Replay Value: 3
Number Of Players: 1
DTR II again places you in the role of Jack Slate, a veteran cop with a no-nonsense attitude. You know heís got a no non-sense attitude because he will kill lots of bad guys and use dry one-liners. Itís videogame clichť #4538 if youíre looking it up. It seems that a judge has gotten a little to close to the heart of a crime syndicate, and got himself kidnapped. Since the judge is a friend of your fatherís, itís up to you to rescue him, and give the city coroner something to do along the way. Itís supposed to be cheesy, and if the game were fun, it might hold up, but it just ends up being one more way the game disappoints.
Dead to Rights IIís gameplay is all shooting and all action. You control Slate from a third-person view, clearing out room after room of un-intelligent bad guys. The levels are very simple, and after a short while get quite boring Ė a fact not helped by the constant backtracking you must do. Every time you die, you must do the entire level over again Ė there are no checkpoints along the way. Since some levels are very easy, only ramping up in difficulty towards the end, you must replay the entire easy part, only to get killed when it gets tough, over and over again. Itís very frustrating, and makes the game grow tiresome quickly.
A large arsenal of weapons is available, including pistols, shotguns, machine guns, rocket launchers, and grenades. It really doesnít matter what weapon you have Ė most of the time picking up whatís available and emptying the clip is what works best. The game doesnít reward you for saving your ammo, nor does it challenge you to figure out what gun works best in certain situations. Your trusty canine sidekick, Shadow, is back and can be used to attack enemies and retrieve ammunition. Unfortunately, heís unresponsive and often fails to appear when you need him or accomplish his task. Since heís unreliable, youíll probably end up never using him.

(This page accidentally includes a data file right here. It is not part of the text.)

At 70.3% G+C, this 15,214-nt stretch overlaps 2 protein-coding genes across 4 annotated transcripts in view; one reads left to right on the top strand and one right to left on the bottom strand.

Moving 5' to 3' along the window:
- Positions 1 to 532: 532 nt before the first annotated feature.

Since multiple bad guys will fill the room at once, you basically pick one to start with, kill him, and then scroll to the next guy. Jack has a variety of ways to disarm and kill opponents, and he can also use them as a human shield; though youíll rarely need to get that creative. The played-out slow-motion bullet-time effect is included and allows you to quickly take out a roomful of enemies with ease.
DTR II uses the ever-popular combination of gritty urban areas and drab interiors. Throw in some neon, and youíve got an uninspired, unoriginal looking game. The visuals arenít horrible, but they donít impress in any way. There are a fair amount of death animations for the bad guys, but there are only a few different character designs, so you end up seeing the same guys die several different ways. Many objects, like cars, barrels, and bottles can be destroyed, but it would have been nice to have more destructible objects. The gameís camera is lousy and must constantly be fought. Enemies will shoot from off-screen, and the cameraís orientation often makes it tough to figure out where you are headed and where you came from.
If youíre deaf, donít worry, youíre not missing anything here. The music is uninspired, and the dialog is downright laughable. Characters scream out profanity for no apparent reason, and the cut-scenesÖletís just say they arenít going to use these as an argument to increase the salaries of voice actors.
If youíre into mindless shooting and action, Dead to Rights II might be a pleasant weekend diversion. However, if youíre looking for a game that improves on the original, delivers an interesting story, varied gameplay, and is worth $50, you need to look elsewhere.